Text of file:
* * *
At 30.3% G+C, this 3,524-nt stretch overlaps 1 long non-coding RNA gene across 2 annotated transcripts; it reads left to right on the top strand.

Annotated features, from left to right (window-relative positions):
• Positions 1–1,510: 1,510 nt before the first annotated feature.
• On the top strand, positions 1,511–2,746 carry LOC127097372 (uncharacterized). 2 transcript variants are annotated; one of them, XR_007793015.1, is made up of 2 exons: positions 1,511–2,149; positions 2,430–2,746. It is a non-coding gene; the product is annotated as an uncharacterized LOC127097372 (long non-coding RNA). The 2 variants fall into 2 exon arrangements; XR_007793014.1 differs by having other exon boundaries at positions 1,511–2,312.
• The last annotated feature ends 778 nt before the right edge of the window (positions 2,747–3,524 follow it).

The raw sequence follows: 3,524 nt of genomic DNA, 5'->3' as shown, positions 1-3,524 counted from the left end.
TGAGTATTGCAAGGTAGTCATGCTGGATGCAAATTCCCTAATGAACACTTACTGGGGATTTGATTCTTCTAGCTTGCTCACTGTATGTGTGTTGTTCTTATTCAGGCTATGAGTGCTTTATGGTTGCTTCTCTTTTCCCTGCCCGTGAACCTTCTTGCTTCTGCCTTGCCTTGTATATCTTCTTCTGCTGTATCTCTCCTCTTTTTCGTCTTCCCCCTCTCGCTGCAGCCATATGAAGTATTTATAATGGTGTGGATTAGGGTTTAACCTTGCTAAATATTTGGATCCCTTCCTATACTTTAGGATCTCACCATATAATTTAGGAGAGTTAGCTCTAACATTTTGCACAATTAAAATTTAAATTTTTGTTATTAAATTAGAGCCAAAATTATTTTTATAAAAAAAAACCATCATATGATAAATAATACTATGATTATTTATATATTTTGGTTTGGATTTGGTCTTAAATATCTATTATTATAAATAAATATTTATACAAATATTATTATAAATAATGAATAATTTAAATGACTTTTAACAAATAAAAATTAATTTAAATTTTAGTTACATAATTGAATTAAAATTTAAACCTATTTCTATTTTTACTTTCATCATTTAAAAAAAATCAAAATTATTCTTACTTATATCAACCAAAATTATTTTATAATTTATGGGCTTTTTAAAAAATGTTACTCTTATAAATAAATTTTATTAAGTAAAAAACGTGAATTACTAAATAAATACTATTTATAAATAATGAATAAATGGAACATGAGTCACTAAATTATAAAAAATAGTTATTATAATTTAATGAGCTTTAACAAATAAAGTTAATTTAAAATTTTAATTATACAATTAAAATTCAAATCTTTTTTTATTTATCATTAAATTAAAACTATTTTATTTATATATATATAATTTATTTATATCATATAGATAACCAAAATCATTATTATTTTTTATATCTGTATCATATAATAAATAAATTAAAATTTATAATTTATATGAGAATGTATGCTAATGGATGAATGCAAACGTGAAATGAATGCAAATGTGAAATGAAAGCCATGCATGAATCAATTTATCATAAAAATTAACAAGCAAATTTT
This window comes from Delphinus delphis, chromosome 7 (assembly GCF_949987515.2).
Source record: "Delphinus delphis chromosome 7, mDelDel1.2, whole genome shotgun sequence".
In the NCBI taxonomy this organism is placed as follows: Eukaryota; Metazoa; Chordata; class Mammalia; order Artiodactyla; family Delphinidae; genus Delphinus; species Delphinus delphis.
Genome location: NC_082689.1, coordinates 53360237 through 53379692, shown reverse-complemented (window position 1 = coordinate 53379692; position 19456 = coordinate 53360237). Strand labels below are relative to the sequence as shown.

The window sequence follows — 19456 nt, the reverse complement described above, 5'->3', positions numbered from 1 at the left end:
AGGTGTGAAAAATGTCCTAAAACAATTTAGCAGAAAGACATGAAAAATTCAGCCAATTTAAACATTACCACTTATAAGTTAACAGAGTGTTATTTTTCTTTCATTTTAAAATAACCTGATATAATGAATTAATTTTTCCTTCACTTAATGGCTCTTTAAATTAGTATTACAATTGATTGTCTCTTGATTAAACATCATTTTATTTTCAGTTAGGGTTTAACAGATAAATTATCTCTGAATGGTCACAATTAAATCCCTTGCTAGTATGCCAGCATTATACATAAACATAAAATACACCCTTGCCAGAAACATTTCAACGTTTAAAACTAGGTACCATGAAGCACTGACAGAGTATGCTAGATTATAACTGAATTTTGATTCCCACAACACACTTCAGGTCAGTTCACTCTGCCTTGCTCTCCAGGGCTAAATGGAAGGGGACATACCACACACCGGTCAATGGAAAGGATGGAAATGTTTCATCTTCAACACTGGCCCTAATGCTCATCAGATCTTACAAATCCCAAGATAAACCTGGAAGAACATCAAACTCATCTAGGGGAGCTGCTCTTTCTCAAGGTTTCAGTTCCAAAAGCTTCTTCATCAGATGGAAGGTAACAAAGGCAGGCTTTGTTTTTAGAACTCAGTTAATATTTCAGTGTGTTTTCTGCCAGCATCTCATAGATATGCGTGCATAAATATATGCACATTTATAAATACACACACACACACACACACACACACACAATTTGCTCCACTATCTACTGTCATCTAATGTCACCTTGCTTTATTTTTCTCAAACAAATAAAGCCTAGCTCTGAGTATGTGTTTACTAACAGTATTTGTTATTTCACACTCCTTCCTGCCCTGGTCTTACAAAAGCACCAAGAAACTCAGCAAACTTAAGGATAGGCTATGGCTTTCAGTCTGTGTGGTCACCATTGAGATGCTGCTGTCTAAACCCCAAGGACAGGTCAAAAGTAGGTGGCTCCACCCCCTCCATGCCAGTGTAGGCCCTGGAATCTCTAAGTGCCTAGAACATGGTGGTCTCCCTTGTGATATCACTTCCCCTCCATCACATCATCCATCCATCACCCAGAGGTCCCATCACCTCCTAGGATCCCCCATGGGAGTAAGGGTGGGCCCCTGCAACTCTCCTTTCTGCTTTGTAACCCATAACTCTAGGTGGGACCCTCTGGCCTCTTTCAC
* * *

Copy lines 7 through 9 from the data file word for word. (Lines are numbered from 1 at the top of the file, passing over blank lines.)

TGAGTATTGCAAGGTAGTCATGCTGGATGCAAATTCCCTAATGAACACTTACTGGGGATTTGATTCTTCTAGCTTGCTCACTGTATGTGTGTTGTTCTTATTCAGGCTATGAGTGCTTTATGGTTGCTTCTCTTTTCCCTGCCCGTGAACCTTCTTGCTTCTGCCTTGCCTTGTATATCTTCTTCTGCTGTATCTCTCCTCTTTTTCGTCTTCCCCCTCTCGCTGCAGCCATATGAAGTATTTATAATGGTGTGGATTAGGGTTTAACCTTGCTAAATATTTGGATCCCTTCCTATACTTTAGGATCTCACCATATAATTTAGGAGAGTTAGCTCTAACATTTTGCACAATTAAAATTTAAATTTTTGTTATTAAATTAGAGCCAAAATTATTTTTATAAAAAAAAACCATCATATGATAAATAATACTATGATTATTTATATATTTTGGTTTGGATTTGGTCTTAAATATCTATTATTATAAATAAATATTTATACAAATATTATTATAAATAATGAATAATTTAAATGACTTTTAACAAATAAAAATTAATTTAAATTTTAGTTACATAATTGAATTAAAATTTAAACCTATTTCTATTTTTACTTTCATCATTTAAAAAAAATCAAAATTATTCTTACTTATATCAACCAAAATTATTTTATAATTTATGGGCTTTTTAAAAAATGTTACTCTTATAAATAAATTTTATTAAGTAAAAAACGTGAATTACTAAATAAATACTATTTATAAATAATGAATAAATGGAACATGAGTCACTAAATTATAAAAAATAGTTATTATAATTTAATGAGCTTTAACAAATAAAGTTAATTTAAAATTTTAATTATACAATTAAAATTCAAATCTTTTTTTATTTATCATTAAATTAAAACTATTTTATTTATATATATATAATTTATTTATATCATATAGATAACCAAAATCATTATTATTTTTTATATCTGTATCATATAATAAATAAATTAAAATTTATAATTTATATGAGAATGTATGCTAATGGATGAATGCAAACGTGAAATGAATGCAAATGTGAAATGAAAGCCATGCATGAATCAATTTATCATAAAAATTAACAAGCAAATTTT
This window comes from Delphinus delphis, chromosome 7 (assembly GCF_949987515.2).
Source record: "Delphinus delphis chromosome 7, mDelDel1.2, whole genome shotgun sequence".